We all know heroin as an incredibly addictive substance. It is famously regarded as one of the most addictive drugs that exist in the world, and anyone who has had trouble with the drug will be able to vouch for its highly addictive nature. But it can be helpful to know as much of the basic science behind this as possible, and that is what we are going to look into in this article.
How addictive is heroin, exactly? And what sorts of impacts does it tend to have on the brain and the body with regular use? Read on to find out more about this drug in detail, and remember to reach out for help if you should need it.
Is Heroin Addictive?
The simple answer is yes – heroin can indeed be incredibly addictive. In 2016, roughly 626,000 people in the US were known to have a heroin use disorder. With that kind of disorder, it essentially means that the individual in question had some serious problems with the drug. That can include health problems and dependency, and also lifestyle concerns such as problems with school or work. It can also mean trouble sustaining relationships of all kinds.
Those kinds of negative effects are only put up with by the user because the drug itself is so powerfully addictive. It is an addiction that causes people to go back to the drug again and again, even when they don’t really want to and they know and can see the negative effects that the drug is having on every aspect of their life. It is for this reason that addiction is often formulated as being a disease of the brain.
How Does Heroin Addiction Occur?
So how exactly does a person become addicted to heroin? When you take the drug, it enters your brain incredibly quickly, getting picked up by the opioid receptors throughout the brain and brainstem, but also in your spinal cord and lungs. When it does this, it causes an intense high very quickly, which is an important part of why it is so easily addictive.
When you start using heroin repeatedly, you start to develop a tolerance for it. That results in needing more heroin to have the same effect that you would have done the first time, and this is one of the clear hallmarks that an addiction is developing. The moment you find you need more and more of the drug to get a high from it, you know there might be a problem that you need help with.
Beyond tolerance, you will get to a place where you continue taking more and more heroin just to feel normal. When that happens, it means that heroin is going to feel like the main driving factor in your life, and it is likely to underpin all of your behavior at that stage in one way or another.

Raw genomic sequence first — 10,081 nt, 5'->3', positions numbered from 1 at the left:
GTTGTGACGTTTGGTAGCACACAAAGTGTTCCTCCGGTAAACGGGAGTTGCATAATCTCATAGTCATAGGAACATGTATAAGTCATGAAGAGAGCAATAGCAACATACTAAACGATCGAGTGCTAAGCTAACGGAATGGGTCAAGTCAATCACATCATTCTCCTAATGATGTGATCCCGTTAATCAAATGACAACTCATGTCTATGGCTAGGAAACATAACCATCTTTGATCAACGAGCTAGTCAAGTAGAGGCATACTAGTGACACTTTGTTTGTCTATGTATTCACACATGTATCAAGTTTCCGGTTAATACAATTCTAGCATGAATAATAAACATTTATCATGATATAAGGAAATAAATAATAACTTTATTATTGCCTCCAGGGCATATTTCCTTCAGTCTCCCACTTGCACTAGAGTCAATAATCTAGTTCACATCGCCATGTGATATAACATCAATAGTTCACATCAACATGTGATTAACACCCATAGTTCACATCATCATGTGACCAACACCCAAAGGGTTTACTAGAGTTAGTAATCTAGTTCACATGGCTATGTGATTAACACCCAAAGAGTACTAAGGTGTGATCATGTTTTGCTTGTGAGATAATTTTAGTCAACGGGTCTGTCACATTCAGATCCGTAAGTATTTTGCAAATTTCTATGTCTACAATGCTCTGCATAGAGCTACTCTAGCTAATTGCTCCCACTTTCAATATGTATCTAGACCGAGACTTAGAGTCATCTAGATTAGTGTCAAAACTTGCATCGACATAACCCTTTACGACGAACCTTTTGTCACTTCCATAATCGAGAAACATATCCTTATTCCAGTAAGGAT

You are much more likely to become addicted to heroin if you take it again and again. That doesn’t mean that you can’t or won’t get addicted from just one or two experiences with the drug, but it does mean that every time you use it, you are increasing your chances of later needing help.
One of the clear signs of an addiction is when you are experiencing withdrawal as a result of not getting the drug regularly enough. You experience withdrawal if you have become dependent on the drug to feel normal and function normally. The withdrawal from heroin can be both incredibly difficult to deal with, and genuinely dangerous for your bodily health. Some of the symptoms include:
- Pain – in the muscles, or in the bones, or a general ache throughout the body.
- Changes in body temperature – hot and cold from one moment to the next.
- Nausea and vomiting.
- Bowel problems, including both diarrhea and constipation.
- Being restless.
- Incredibly strong cravings for heroin.
With all of these withdrawal symptoms, it can be very difficult to stop the drug altogether, which is why most heroin addicts end up needing a lot of help in order to overcome their addiction. However, with help, it is possible.
The good news is that there are many forms of treatment for heroin addiction, and people do successfully overcome their addiction every day. Whether you do so through medicine, therapy, rehab, or a combination, it is something that is possible to achieve, no matter how deep into the addiction a person might have become.
If you need some help overcoming heroin addiction, be sure to seek the help you need today.